Frédérique Aït-Touati

Seeing From Afar

How would phenomena that occur on our planet appear to an observer stationed on the Moon? How would our present time appear to a historian of the next millennium? Some questions regarding our common space and time can only be answered through a distance.
Ruha Benjamin

Black to the Future

I take the idea of a sociological imagination quite literally, and envisage a not-too-distant future where race, science, and subjectivity are reconfigured differently, defiantly, and hope-fully.
Stephanie Dick

The Future of Thinking

Early Artificial Intelligence researchers wanted to make computers like people. A lesser known field called Automated Reasoning sought to develop new forms of reason that capitalized on what computers could do, but were quite different from the human faculty.  What did “reason” mean following the advent of modern digital computation?
Oliver Gaycken


X rays promised a transformation of vision, allowing for visual access to hitherto invisible realms, but fiction writers foresaw a darker dimension to this powerful new form of sight. 
Michael D. Gordin

What to Say after Nuclear War

Once nuclear war became thinkable, both policy intellectuals and writers were confronted with the challenge of how to talk about the aftermath — in the process revealing interesting ways of projecting the evolution of languages.
Nikolai Krementsov

Between Science and Fiction

In Bolshevik Russia, specialized knowledge generated by biomedical research was transformed into an influential cultural resource and formed a zone of contest at the interface of four major cultural domains: religion, science, philosophy, and literature. Science fiction literature served as a critical medium for these two processes.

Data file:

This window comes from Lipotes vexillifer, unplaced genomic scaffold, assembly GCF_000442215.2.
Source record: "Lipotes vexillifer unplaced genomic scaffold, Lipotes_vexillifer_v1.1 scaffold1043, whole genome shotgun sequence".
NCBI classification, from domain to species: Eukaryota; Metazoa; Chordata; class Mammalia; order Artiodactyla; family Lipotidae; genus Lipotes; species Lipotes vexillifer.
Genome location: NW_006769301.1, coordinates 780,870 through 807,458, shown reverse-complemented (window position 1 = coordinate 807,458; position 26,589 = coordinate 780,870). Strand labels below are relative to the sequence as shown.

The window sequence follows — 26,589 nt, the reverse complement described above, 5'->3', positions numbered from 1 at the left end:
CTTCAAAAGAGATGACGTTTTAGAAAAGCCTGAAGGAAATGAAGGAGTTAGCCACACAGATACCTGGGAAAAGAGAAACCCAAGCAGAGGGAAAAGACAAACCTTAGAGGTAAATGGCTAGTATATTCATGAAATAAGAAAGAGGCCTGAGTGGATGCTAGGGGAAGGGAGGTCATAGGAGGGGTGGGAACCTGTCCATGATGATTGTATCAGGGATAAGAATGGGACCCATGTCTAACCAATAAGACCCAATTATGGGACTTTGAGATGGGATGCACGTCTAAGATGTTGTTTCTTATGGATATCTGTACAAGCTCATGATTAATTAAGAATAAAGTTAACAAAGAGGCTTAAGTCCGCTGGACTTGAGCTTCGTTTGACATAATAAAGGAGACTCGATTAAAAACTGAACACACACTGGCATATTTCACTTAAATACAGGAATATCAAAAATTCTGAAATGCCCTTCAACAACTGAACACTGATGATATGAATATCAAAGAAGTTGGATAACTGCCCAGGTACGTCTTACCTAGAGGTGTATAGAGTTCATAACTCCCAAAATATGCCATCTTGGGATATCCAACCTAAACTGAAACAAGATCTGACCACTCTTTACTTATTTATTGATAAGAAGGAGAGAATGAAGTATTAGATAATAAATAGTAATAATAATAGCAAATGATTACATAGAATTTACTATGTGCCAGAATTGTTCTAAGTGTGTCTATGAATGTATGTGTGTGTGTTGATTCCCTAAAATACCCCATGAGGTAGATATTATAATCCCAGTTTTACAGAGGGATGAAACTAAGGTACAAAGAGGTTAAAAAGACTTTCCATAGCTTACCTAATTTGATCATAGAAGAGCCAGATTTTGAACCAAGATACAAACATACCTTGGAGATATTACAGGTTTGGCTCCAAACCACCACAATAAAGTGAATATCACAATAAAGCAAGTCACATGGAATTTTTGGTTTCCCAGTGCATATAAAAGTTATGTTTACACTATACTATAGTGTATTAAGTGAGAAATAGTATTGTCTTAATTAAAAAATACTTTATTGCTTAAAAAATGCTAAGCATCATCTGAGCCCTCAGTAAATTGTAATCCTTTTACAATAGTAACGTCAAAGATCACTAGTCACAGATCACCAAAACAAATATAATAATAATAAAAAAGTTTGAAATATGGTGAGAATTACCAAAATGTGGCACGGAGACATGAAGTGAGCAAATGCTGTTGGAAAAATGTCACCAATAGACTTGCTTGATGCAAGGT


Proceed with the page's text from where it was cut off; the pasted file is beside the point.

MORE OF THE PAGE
Patrick McCray

Stay Frozen, My Friends

Cryonics – the practice of freezing deceased or “de-animated” people in anticipation of their eventual revival – is a controversial practice resting precariously at the intersection of hope and hubris, science and speculation.
Erika Lorraine Milam

Evolutionary Futures

During the Cold War, the “Neanderthal mentality” not only represented the evolutionary antecedents of humanity but also presaged a dire potential future.
Colin Milburn

Ahead of Time

The history of tachyon research affirms science fiction as a way of doing science, and a way of constructing the future.
Projit Mukharji

Paranimate Science

South Asianists never speak of the undead. Africanists do. Latin Americanists do. But not South Asianists. Favoured by a more fulsome textual archive, South Asian historians dwell upon seemingly weightier matters. Yet when one allows one’s self the liberty of such distractions, one cannot fail to observe the swarming undead of the Raj.
Michelle Murphy

How Does Technoscience Dream?

Written in 1905 Calcutta and one of the first feminist science fiction stories, “Sultana’s Dream” asks how subjects who dream with technoscience might do life, gender, kinship and nation differently. 
Joanna Radin

Big Science Fiction

Michael Crichton’s 1969 technothriller The Andromeda Strain anticipated the promise and peril of the biosciences at a time when many—including those in the nascent field of science studies—were still fixated on nuclear power.